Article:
Corporate income tax in Germany

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  1. Introdução
  2. What is corporate income tax?
  3. Who pays corporate income tax?
  4. Do limited liability companies (GMBHs) have to pay corporate income tax?
  5. Do associations have to pay corporate income tax?
  6. What is the corporate income tax rate?
  7. How is corporate income tax calculated?
  8. What is a corporate income tax assessment?
  9. How do you apply for a corporate income tax number?

Corporate income tax is an important aspect of corporate taxation in Germany. This article provides a comprehensive overview of its significance, who is liable to pay it, and how it is calculated. It also explains the necessary steps to apply for a corporate tax number.

What’s in this article?

  • What is corporate income tax?
  • Who pays corporate income tax?
  • Do limited liability companies (GmbHs) have to pay corporate income tax?
  • Do associations have to pay corporate income tax?
  • What is the corporate income tax rate?
  • How is corporate income tax calculated?
  • What is a corporate income tax assessment?
  • How do you apply for a corporate income tax number?

What is corporate income tax?

Corporate income tax, also known as corporation tax, is a tax on the income of business entities and is therefore the counterpart to income tax for natural persons. Together with trade tax, it is one of the main corporate taxes in Germany. Corporate income tax plays an important role in the financial planning and management of business strategies.

Who pays corporate income tax?

In addition to limited liability companies (GmbHs) and associations—which we will discuss in more detail in the next section—stock corporations (AGs), entrepreneurial businesses (UGs, limited liability), cooperatives, and other business entities under private and public law are also obliged to pay corporate income tax. Stock corporations and entrepreneurial businesses fall into this category because, like limited liability companies, they are business entities under private law and are geared toward making a profit.

In principle, cooperatives are also subject to corporate income tax. However, special regulations apply to cooperatives that pursue certain social, cultural, or economic objectives and therefore receive tax advantages under certain conditions.

It should also be noted that in addition to businesses based in Germany, foreign businesses with income from German sources are also subject to limited corporate income tax liability. This means that income generated in Germany is subject to corporate income tax in Germany.

Do limited liability companies (GMBHs) have to pay corporate income tax?

For limited liability companies in Germany, paying corporate income tax is a tax obligation. As corporations, limited liability companies are taxed as business entities and must pay corporate income tax on profits made.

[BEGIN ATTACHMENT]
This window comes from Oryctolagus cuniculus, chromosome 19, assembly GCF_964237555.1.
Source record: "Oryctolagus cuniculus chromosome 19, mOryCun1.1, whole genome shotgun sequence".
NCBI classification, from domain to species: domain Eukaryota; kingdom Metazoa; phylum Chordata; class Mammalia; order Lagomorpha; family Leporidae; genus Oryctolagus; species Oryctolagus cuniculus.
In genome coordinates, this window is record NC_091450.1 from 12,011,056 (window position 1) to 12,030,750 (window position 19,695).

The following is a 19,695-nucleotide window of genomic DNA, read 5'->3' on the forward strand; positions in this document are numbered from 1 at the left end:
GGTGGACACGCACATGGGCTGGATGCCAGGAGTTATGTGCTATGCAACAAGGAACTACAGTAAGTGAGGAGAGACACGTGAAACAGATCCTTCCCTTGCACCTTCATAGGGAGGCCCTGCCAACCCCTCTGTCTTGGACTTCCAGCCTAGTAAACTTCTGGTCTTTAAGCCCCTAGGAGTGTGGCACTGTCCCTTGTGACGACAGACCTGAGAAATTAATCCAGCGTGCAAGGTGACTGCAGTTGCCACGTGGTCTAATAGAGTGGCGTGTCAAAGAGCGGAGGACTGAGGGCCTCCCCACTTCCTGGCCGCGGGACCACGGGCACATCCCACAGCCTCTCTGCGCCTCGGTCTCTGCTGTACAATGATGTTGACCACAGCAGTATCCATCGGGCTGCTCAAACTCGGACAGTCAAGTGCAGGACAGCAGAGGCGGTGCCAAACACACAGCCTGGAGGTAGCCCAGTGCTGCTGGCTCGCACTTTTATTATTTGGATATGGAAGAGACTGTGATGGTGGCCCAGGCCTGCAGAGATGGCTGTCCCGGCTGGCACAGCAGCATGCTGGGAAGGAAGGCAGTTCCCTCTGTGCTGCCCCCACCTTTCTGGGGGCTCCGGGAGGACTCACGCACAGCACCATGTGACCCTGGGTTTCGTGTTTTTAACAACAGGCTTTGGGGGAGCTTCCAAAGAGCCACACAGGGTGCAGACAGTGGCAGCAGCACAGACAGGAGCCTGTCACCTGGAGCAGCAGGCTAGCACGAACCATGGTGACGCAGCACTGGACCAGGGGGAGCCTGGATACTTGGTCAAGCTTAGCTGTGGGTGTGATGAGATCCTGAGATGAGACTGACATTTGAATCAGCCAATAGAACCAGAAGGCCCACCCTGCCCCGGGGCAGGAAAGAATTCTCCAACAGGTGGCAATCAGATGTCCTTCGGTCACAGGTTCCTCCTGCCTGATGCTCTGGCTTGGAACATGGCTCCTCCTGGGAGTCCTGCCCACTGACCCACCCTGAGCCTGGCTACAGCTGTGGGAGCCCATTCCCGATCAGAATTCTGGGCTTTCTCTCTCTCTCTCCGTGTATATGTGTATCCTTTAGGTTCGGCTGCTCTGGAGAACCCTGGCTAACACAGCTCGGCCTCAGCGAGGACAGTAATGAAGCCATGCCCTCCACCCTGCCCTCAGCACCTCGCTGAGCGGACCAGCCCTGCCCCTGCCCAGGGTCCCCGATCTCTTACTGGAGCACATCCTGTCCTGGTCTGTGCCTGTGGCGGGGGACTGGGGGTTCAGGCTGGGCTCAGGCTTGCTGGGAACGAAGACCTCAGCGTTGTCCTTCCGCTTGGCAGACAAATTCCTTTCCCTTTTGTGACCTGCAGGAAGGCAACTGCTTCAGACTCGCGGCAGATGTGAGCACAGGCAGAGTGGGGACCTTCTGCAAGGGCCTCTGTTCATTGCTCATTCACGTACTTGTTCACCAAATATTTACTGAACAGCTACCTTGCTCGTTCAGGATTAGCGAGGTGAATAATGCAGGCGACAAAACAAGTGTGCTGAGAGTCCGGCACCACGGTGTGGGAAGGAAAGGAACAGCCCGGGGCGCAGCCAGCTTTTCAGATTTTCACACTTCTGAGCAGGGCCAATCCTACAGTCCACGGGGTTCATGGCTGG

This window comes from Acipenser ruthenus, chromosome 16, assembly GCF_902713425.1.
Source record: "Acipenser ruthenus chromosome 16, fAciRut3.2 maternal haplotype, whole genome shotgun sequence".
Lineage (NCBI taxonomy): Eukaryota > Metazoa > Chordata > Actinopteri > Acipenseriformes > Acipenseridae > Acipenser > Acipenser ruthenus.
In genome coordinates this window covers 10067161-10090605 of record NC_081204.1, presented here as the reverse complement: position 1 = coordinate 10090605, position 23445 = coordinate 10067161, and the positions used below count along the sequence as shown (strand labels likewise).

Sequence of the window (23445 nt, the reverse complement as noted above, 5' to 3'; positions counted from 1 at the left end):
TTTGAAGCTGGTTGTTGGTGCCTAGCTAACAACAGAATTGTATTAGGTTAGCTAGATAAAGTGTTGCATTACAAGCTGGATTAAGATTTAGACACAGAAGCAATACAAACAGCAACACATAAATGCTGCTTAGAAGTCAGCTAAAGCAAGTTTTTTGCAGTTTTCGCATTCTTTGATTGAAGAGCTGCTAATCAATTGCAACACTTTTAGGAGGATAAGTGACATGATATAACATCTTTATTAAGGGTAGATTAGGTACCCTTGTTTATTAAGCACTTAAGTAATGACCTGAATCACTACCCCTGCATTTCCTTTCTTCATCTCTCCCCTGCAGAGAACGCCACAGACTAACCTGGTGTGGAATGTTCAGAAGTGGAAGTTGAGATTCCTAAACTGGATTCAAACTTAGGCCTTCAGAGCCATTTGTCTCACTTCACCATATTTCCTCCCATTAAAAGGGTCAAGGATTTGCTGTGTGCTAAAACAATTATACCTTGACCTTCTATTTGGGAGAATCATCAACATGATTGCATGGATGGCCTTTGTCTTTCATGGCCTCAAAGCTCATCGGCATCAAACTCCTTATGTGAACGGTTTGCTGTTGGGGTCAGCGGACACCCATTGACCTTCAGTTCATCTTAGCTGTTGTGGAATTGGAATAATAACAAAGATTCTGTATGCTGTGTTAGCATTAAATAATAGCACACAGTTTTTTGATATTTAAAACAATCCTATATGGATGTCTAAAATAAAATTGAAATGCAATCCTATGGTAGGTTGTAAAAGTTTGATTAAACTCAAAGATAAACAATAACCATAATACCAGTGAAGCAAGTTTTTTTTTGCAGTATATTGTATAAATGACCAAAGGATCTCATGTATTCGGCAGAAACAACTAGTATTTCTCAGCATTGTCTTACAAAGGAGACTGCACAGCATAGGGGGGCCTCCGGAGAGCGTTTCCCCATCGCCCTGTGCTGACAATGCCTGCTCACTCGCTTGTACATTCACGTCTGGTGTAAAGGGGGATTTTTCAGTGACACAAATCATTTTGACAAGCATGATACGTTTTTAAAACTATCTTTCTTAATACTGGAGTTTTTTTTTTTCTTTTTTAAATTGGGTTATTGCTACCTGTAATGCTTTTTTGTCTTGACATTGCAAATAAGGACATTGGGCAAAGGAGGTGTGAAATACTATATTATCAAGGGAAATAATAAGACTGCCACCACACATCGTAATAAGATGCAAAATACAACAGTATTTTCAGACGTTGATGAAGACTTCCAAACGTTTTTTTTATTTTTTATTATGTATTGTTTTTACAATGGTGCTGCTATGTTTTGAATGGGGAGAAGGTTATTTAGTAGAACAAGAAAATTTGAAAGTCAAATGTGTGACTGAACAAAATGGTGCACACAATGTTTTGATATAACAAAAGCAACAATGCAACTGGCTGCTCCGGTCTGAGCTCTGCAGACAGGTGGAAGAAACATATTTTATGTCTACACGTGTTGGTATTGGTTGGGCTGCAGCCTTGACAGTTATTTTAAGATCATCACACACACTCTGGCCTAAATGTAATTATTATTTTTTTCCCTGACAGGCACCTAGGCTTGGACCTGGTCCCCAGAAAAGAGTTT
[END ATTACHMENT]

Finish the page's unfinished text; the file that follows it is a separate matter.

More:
Corporate income tax is calculated annually as part of the corporate tax return and is based on the annual financial statements of the limited liability company. Provisions of commercial law as well as the regulations of the corporate income tax and income tax laws must both be observed. Management is responsible for the correct determination of profits and taxation. Failure to comply with these obligations may result in personal liability and criminal law consequences.

In addition to corporate income tax, limited liability companies are also obliged to pay trade tax. The amount of trade tax differs depending on the municipality in which the limited liability company is based. Depending on the situation, other taxes such as value-added tax, capital gains tax, or wage tax may also apply. When it comes to corporate income tax and other relevant types of taxes, the focus must be on careful planning and advice in order to meet legal requirements and keep financial risks low.

Do associations have to pay corporate income tax?

The obligation to pay corporation tax is more differentiated for associations in Germany. In principle, associations are liable for corporate income tax as business entities under private law. This means that associations must pay corporate income tax on their income under certain circumstances. However, the actual tax liability depends on the type of income and the activities of the association.

Nonprofit, ecclesiastical, or charitable associations that are not commercially active are generally tax-exempt in accordance with Section 5 of the Corporate Income Tax Act (KStG). This exemption applies to income that is consistent with the charitable purpose of the association. However, commercial business operations within these associations that go beyond mere asset management may be taxable. In these cases, the association must pay corporate income tax on income from such activities.

Nonprofit organizations that are economically active are generally subject to corporate income tax. All income of the association, such as membership fees, donations, or income from economic activities, is subject to corporate income tax.

It is therefore important for associations to keep a close eye on their activities and to clarify the extent to which they conduct taxable business transactions. In this context, professional tax advice is often key to ensure correct classification and to benefit from potential tax advantages.

What is the corporate income tax rate?

Corporate income tax (KSt) in Germany is currently 15% of the taxable income of a business entity, such as a limited liability company or stock corporation. In addition to this tax rate, there is also the solidarity surcharge, which amounts to 5.5% of the corporate income tax. This results in an effective tax rate of approximately 15.83% on the profits of a corporation.